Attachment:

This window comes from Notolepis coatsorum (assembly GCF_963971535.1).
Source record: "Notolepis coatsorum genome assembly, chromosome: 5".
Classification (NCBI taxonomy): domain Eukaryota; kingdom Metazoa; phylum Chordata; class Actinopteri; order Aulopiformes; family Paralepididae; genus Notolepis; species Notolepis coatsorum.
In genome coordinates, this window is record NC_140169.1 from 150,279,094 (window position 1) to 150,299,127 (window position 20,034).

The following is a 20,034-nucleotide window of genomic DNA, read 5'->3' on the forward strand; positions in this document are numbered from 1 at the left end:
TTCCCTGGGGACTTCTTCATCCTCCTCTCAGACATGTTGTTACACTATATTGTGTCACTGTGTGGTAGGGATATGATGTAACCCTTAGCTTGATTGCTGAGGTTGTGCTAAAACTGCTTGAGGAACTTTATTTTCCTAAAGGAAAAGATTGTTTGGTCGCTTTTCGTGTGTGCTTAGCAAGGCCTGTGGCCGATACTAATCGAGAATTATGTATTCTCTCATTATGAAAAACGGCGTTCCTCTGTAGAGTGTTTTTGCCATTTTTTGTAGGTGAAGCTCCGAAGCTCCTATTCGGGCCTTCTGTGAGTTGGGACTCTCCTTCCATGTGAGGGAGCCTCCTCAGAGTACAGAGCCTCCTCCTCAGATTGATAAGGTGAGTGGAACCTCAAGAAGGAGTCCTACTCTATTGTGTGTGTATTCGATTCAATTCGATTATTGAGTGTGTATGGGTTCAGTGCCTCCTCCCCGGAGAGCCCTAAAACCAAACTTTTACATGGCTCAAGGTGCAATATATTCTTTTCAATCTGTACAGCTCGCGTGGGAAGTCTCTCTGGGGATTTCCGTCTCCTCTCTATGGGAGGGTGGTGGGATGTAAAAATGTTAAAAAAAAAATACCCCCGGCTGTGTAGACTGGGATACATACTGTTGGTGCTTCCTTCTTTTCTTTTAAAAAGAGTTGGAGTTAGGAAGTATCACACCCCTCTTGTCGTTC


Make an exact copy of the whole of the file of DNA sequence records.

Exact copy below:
This window comes from Notolepis coatsorum (assembly GCF_963971535.1).
Source record: "Notolepis coatsorum genome assembly, chromosome: 5".
Classification (NCBI taxonomy): domain Eukaryota; kingdom Metazoa; phylum Chordata; class Actinopteri; order Aulopiformes; family Paralepididae; genus Notolepis; species Notolepis coatsorum.
In genome coordinates, this window is record NC_140169.1 from 150,279,094 (window position 1) to 150,299,127 (window position 20,034).

The following is a 20,034-nucleotide window of genomic DNA, read 5'->3' on the forward strand; positions in this document are numbered from 1 at the left end:
TTCCCTGGGGACTTCTTCATCCTCCTCTCAGACATGTTGTTACACTATATTGTGTCACTGTGTGGTAGGGATATGATGTAACCCTTAGCTTGATTGCTGAGGTTGTGCTAAAACTGCTTGAGGAACTTTATTTTCCTAAAGGAAAAGATTGTTTGGTCGCTTTTCGTGTGTGCTTAGCAAGGCCTGTGGCCGATACTAATCGAGAATTATGTATTCTCTCATTATGAAAAACGGCGTTCCTCTGTAGAGTGTTTTTGCCATTTTTTGTAGGTGAAGCTCCGAAGCTCCTATTCGGGCCTTCTGTGAGTTGGGACTCTCCTTCCATGTGAGGGAGCCTCCTCAGAGTACAGAGCCTCCTCCTCAGATTGATAAGGTGAGTGGAACCTCAAGAAGGAGTCCTACTCTATTGTGTGTGTATTCGATTCAATTCGATTATTGAGTGTGTATGGGTTCAGTGCCTCCTCCCCGGAGAGCCCTAAAACCAAACTTTTACATGGCTCAAGGTGCAATATATTCTTTTCAATCTGTACAGCTCGCGTGGGAAGTCTCTCTGGGGATTTCCGTCTCCTCTCTATGGGAGGGTGGTGGGATGTAAAAATGTTAAAAAAAAAATACCCCCGGCTGTGTAGACTGGGATACATACTGTTGGTGCTTCCTTCTTTTCTTTTAAAAAGAGTTGGAGTTAGGAAGTATCACACCCCTCTTGTCGTTC